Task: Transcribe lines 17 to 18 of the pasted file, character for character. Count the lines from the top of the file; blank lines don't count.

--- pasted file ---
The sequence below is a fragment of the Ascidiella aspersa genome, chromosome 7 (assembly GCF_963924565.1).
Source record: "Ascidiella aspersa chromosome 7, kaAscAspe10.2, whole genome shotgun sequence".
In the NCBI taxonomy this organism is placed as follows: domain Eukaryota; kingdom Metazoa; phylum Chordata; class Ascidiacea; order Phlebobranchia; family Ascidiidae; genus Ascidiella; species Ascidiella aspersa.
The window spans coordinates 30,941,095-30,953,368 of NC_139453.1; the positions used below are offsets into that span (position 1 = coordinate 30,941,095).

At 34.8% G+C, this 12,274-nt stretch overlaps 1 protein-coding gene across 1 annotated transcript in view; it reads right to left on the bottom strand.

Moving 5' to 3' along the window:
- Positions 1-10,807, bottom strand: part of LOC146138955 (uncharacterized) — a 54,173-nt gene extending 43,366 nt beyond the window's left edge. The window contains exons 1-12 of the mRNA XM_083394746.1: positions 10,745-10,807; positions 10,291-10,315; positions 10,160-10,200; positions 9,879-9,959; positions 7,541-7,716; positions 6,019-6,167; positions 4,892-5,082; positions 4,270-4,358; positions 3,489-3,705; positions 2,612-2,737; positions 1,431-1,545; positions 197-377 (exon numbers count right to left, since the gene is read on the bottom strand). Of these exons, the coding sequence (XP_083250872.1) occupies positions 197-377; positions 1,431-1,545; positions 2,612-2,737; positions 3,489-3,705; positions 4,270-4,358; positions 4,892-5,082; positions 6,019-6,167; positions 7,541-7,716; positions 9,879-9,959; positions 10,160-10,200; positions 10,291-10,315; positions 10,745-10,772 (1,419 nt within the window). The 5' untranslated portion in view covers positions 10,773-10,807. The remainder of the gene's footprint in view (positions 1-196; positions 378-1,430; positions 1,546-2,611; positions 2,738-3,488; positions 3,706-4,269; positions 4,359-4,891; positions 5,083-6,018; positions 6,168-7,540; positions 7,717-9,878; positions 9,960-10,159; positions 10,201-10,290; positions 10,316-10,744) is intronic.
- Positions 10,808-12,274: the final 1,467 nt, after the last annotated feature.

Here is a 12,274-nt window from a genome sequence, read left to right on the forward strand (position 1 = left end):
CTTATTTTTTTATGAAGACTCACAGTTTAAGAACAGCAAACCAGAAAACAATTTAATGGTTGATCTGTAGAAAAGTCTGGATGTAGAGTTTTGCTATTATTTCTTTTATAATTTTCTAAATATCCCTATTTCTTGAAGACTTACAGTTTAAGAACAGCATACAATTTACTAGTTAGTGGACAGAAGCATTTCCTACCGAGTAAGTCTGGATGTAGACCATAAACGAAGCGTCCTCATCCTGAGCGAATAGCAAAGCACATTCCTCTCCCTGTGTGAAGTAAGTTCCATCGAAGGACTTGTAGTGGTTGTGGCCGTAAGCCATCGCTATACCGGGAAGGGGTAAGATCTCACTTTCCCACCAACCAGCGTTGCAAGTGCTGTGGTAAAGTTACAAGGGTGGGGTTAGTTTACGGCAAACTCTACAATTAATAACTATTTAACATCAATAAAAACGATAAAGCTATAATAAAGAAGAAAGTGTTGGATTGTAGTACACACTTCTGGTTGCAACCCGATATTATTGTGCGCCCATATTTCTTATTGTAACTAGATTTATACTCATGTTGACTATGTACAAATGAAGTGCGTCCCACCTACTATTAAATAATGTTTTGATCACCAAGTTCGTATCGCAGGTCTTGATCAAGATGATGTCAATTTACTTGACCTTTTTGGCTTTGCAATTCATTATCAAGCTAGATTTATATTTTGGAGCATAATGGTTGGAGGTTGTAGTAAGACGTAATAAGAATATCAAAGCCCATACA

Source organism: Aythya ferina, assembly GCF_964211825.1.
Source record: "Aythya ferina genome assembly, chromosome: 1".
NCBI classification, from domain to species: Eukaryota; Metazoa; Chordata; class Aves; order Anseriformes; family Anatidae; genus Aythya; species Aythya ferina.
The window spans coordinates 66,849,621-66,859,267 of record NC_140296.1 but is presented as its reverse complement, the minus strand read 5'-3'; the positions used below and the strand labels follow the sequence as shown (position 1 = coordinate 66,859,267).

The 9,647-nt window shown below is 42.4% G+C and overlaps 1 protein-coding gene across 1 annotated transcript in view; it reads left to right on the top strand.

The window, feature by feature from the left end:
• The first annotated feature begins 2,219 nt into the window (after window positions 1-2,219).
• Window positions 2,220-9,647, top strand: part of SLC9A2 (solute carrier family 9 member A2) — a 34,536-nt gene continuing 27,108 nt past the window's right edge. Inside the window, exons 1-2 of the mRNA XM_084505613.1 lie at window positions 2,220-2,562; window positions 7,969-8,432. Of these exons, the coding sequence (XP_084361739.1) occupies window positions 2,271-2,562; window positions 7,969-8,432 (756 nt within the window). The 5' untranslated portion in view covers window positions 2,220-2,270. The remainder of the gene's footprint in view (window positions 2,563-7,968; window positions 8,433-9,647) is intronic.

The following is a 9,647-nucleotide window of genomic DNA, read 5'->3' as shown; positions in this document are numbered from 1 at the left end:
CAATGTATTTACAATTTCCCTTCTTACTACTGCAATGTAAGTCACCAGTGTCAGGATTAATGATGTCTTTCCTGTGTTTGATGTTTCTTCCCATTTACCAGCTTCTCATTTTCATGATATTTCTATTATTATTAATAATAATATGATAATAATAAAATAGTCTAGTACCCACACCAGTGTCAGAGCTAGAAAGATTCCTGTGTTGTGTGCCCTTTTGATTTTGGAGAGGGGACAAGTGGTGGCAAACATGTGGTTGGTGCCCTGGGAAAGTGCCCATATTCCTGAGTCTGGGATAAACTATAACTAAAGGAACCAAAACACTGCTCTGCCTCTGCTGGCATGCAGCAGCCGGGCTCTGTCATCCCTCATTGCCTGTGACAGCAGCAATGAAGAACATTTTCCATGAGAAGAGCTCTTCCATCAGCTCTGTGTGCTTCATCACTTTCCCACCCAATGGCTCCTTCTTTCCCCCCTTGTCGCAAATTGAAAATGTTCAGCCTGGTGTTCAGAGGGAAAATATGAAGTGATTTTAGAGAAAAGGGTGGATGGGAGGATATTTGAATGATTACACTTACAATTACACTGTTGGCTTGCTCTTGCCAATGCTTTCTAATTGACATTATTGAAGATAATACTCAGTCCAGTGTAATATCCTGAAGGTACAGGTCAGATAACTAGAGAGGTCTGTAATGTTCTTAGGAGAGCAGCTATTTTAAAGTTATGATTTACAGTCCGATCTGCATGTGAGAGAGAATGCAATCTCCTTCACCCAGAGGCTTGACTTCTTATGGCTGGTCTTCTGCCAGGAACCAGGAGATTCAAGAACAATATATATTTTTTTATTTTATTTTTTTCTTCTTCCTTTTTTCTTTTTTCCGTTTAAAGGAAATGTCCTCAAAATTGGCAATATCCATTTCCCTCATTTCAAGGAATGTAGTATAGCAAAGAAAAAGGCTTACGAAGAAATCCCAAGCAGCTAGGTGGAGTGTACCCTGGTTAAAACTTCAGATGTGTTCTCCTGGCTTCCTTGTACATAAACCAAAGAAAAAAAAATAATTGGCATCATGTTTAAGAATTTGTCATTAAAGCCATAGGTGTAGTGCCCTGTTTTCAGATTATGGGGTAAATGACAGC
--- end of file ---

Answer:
• The first annotated feature begins 2,219 nt into the window (after window positions 1-2,219).
• Window positions 2,220-9,647, top strand: part of SLC9A2 (solute carrier family 9 member A2) — a 34,536-nt gene continuing 27,108 nt past the window's right edge. Inside the window, exons 1-2 of the mRNA XM_084505613.1 lie at window positions 2,220-2,562; window positions 7,969-8,432. Of these exons, the coding sequence (XP_084361739.1) occupies window positions 2,271-2,562; window positions 7,969-8,432 (756 nt within the window). The 5' untranslated portion in view covers window positions 2,220-2,270. The remainder of the gene's footprint in view (window positions 2,563-7,968; window positions 8,433-9,647) is intronic.